Spatial patterns of microbial communities across surface waters of the Great Barrier Reef

Frade, Pedro R., Glasl, Bettina, Matthews, Samuel A., Mellin, Camille, Serrão, Ester A., Wolfe, Kennedy, Mumby, Peter J., Webster, Nicole S., Bourne, David G., and UNSPECIFIED (2020) Spatial patterns of microbial communities across surface waters of the Great Barrier Reef. Communications Biology, 3. 442.

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Microorganisms are fundamental drivers of biogeochemical cycling, though their contribution to coral reef ecosystem functioning is poorly understood. Here, we infer predictors of bacterioplankton community dynamics across surface-waters of the Great Barrier Reef (GBR) through a meta-analysis, combining microbial with environmental data from the eReefs platform. Nutrient dynamics and temperature explained 41.4% of inter-seasonal and cross-shelf variation in bacterial assemblages. Bacterial families OCS155, Cryomorphaceae, Flavobacteriaceae, Synechococcaceae and Rhodobacteraceae dominated inshore reefs and their relative abundances positively correlated with nutrient loads. In contrast, Prochlorococcaceae negatively correlated with nutrients and became increasingly dominant towards outershelf reefs. Cyanobacteria in Prochlorococcaceae and Synechococcaceae families occupy complementary cross-shelf biogeochemical niches; their abundance ratios representing a potential indicator of GBR nutrient levels. One Flavobacteriaceae-affiliated taxa was putatively identified as diagnostic for ecosystem degradation. Establishing microbial observatories along GBR environmental gradients will facilitate robust assessments of microbial contributions to reef health and inform tipping-points in reef condition.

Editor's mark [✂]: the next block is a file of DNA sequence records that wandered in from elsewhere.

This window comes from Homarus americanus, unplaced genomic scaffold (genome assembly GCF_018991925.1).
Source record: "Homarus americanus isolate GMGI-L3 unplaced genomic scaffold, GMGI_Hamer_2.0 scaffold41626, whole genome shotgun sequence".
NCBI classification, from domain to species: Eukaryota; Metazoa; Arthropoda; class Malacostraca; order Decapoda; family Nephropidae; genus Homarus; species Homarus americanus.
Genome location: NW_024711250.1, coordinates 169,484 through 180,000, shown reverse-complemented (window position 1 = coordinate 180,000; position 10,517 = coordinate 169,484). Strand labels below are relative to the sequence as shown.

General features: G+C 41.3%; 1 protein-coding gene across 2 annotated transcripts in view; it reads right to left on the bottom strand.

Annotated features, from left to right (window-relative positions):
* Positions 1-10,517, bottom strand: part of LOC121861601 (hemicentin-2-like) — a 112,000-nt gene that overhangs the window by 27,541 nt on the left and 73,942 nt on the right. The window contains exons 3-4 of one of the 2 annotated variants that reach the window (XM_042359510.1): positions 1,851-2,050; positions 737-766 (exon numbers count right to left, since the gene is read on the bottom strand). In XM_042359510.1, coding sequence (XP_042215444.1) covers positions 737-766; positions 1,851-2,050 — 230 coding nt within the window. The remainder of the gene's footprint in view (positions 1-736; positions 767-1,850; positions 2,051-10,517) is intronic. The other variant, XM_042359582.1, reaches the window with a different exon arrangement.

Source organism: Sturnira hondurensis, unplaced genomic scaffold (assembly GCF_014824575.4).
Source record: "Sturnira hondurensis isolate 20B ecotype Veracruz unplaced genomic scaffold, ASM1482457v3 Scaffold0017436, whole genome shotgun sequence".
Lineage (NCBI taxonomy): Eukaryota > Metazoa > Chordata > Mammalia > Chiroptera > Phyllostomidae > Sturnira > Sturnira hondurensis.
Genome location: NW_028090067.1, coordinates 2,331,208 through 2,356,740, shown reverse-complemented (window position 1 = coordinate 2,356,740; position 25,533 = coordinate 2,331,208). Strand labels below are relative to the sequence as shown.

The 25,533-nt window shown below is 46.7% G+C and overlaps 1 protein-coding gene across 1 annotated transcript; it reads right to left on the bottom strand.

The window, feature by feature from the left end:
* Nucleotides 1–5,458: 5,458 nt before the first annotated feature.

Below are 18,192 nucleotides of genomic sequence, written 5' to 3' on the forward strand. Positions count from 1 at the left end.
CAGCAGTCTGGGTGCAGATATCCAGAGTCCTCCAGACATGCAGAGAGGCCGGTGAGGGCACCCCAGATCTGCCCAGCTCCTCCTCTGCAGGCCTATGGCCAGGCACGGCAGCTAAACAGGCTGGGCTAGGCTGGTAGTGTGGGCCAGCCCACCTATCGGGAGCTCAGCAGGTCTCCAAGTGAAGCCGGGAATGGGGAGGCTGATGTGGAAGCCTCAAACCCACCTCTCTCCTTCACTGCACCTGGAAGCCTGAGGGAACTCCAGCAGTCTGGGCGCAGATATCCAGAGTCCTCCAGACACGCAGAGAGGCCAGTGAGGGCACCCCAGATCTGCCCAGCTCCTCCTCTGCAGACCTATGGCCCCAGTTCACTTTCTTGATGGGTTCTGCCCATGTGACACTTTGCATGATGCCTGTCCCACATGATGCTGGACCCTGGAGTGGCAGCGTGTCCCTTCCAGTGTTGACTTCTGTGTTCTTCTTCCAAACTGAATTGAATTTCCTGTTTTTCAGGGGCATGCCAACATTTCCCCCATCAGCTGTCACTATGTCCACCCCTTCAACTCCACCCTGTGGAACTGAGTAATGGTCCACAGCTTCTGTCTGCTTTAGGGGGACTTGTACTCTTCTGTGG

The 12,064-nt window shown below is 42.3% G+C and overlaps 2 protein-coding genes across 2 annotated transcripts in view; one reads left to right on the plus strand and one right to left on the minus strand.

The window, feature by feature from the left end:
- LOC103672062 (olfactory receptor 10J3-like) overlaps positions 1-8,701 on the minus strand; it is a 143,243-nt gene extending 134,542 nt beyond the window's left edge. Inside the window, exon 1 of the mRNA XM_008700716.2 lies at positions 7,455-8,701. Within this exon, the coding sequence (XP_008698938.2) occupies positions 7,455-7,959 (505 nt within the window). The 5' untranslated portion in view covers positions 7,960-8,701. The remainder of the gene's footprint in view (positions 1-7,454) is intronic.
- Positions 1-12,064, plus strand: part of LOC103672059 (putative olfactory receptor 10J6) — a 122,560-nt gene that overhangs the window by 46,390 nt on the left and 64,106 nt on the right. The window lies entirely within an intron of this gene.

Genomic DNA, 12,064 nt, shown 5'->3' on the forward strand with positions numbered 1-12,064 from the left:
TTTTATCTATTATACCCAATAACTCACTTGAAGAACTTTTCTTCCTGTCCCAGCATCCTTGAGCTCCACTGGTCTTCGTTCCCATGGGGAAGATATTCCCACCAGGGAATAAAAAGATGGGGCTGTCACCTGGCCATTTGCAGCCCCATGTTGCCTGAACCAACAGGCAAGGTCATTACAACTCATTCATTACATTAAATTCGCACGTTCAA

Item ID: 65730
Item Type: Article (Research - C1)
ISSN: 2399-3642
Copyright Information: This article is licensed under a Creative Commons Attribution 4.0 International License, which permits use, sharing, adaptation, distribution and reproduction in any medium or format, as long as you give appropriate credit to the original author(s) and the source, provide a link to the Creative Commons license, and indicate if changes were made. The images or other third party material in this article are included in the article’s Creative Commons license, unless indicated otherwise in a credit line to the material. If material is not included in the article’s Creative Commons license and your intended use is not permitted by statutory regulation or exceeds the permitted use, you will need to obtain permission directly from the copyright holder. To view a copy of this license, visit © The Author(s) 2020
Funders: Australian Government's National Environmental Science Program (NESP), Portuguese Science and Technology Foundation (FCT)
Projects and Grants: FCT SFRH/BDP/110285/2015, FCT SFRH/BSAB/150485/2019, FCT UID/Multi/04326/2019
Date Deposited: 09 Feb 2021 23:17
FoR Codes: 31 BIOLOGICAL SCIENCES > 3107 Microbiology > 310703 Microbial ecology @ 100%
SEO Codes: 96 ENVIRONMENT > 9699 Other Environment > 969999 Environment not elsewhere classified @ 50%
97 EXPANDING KNOWLEDGE > 970106 Expanding Knowledge in the Biological Sciences @ 50%
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